They need to at least win a game first.
"It's real frustrating. I think it's too much hype around here," safety Gerald Sensabaugh said Monday. "Everybody's talking about the Cowboys in the Super Bowl. We ain't won a damn game yet. I don't even want to hear nobody talking about the Super Bowl. Really, can we just talk about the next game?"
Dallas is already at a crossroads in the season after losing its first two games, an unexpected development with so much at stake and big expectations from owner Jerry Jones. Especially with most of the starters back from a division-winning team that won a playoff game last season.
Receiver Roy Williams describes the mood as "frustrated but not panicking."
The Cowboys lost 27-20 on Sunday to the Chicago Bears in their home opener at the site of the next Super Bowl. That came a week after a 13-7 loss at Washington, where a fumble at end of the first half was returned for a touchdown and a score was wiped out by a game-ending holding penalty.
"Bring us back to Earth, it's going to help us stay levelheaded," Williams said. "Hopefully this is a lesson well-learned for this team."
Next is a trip to undefeated Houston (2-0) before the Cowboys have their early open date.
Houston beat Dallas in a preseason game last month. More embarrassing for the Cowboys was their last trip to Houston for a regular season game, in 2002 when they lost in the Texans' first NFL game.
The Cowboys certainly can't afford another loss. Imagine going into the open date and the end of September without a victory.
Their odds of getting into the playoffs, much less the Super Bowl, have already gotten extremely long with only two losses.
Since the NFL playoffs expanded to 12 teams in 1990 until last year, 169 teams started 0-2. Only 22 of them — or 13 percent — made it to the playoffs, according to STATS LLC. Only four teams rebounded from 0-2 to make it to the Super Bowl, including the 1993 Cowboys after Emmitt Smith ended his contract holdout.
In the locker room Sunday, cornerback Terence Newman, the longest-tenured defensive player for Dallas, indicated the need for a players-only meeting. Coach Wade Phillips said that meeting happened Monday afternoon.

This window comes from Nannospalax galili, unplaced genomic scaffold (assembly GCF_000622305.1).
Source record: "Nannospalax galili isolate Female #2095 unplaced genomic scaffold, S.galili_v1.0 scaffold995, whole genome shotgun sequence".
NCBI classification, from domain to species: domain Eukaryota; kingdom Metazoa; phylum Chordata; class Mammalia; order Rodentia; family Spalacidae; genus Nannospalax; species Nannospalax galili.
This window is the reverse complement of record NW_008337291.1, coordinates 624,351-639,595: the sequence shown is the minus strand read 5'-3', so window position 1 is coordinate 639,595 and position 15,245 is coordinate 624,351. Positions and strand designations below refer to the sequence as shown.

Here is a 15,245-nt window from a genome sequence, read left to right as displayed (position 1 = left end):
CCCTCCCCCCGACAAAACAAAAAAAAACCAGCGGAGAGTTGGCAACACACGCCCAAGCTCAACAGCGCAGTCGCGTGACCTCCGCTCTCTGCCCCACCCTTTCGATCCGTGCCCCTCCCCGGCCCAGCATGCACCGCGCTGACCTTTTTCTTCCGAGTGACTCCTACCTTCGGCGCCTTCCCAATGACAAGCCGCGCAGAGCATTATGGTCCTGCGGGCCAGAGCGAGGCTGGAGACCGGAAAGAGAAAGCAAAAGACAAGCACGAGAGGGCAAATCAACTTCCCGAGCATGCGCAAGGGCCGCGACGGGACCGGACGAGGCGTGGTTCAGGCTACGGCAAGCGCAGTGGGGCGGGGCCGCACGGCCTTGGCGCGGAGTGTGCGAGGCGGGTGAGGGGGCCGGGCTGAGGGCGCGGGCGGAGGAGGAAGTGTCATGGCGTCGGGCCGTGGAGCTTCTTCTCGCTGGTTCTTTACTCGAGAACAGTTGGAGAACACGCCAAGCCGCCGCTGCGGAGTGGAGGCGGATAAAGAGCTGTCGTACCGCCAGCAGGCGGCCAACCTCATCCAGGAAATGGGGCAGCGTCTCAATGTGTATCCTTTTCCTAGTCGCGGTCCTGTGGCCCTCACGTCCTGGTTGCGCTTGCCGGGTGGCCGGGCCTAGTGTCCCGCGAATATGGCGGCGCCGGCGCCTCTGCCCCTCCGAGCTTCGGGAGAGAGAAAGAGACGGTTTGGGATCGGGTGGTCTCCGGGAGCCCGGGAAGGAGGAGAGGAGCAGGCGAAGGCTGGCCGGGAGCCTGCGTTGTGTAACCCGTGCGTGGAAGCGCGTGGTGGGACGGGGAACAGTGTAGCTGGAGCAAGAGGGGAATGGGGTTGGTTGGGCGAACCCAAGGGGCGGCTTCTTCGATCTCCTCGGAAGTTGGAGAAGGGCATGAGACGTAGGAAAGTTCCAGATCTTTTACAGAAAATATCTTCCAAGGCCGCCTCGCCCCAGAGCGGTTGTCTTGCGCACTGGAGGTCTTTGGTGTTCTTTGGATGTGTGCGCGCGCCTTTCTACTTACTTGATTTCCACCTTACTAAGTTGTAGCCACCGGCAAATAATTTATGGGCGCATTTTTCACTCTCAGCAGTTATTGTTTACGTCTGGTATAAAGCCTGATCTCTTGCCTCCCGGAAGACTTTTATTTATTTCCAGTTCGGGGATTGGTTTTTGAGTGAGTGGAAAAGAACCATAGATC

"We're close, but we're too far away. That's our problem right now," a testy Phillips said. "We did some things well, but not enough to win the game. ... It's a 16-round fight, and we've been knocked down twice. We've got to come back fighting."
And this was supposed to be the easy part of the schedule for the Cowboys.
Consecutive games against last year's Super Bowl teams, New Orleans on Thanksgiving Day and then at Indianapolis, start a closing six-game stretch against five opponents that won at least 10 games and went to the playoffs last season. The other team in that span is Washington, which has already beaten the Cowboys this season.
But the Cowboys sacked turnover-prone Jay Cutler only once, on the second play of the game, and didn't have an interception. That's zero forced turnovers in two games, plus David Buehler has missed field goals in both games, hooking a 44-yarder in the fourth quarter Sunday that would tied the game.
"Definitely, I'm shocked. We wanted to be better than that and we're going to be better, and we're going to execute better and it's going to be a lot more fun ahead," Igor Olshansky said. "We could win every game from now on and none of these games would matter. And we have that ability that we can do that. I think we're going to win a lot of games. I know we are."
With many of the same players, Dallas overcame a 2-2 start last season for an 11-5 mark that won the NFC East.
While the Cowboys are the only 0-2 team in the NFC East right now, the other three division teams are all 1-1.
Newman also brought up the possibility of there being a lack of intensity in practice. He said players had to "crack down" and change that, though Phillips said he didn't consider that a widespread problem.
Phillips acknowledged, however, that he was looking at personnel and evaluating what the Cowboys was doing because they "need to change the track we're on." The coach would never get specific about what changes might be made.
"When you're 0-2, you start looking for all the answers. Rightfully so," tight end Jason Witten said. "You have to look at each other. You have to find out why you're not executing, why you're not playing well enough to win. ... I don't think it can be a wakeup call. It's bigger than that. We have to play our best football. "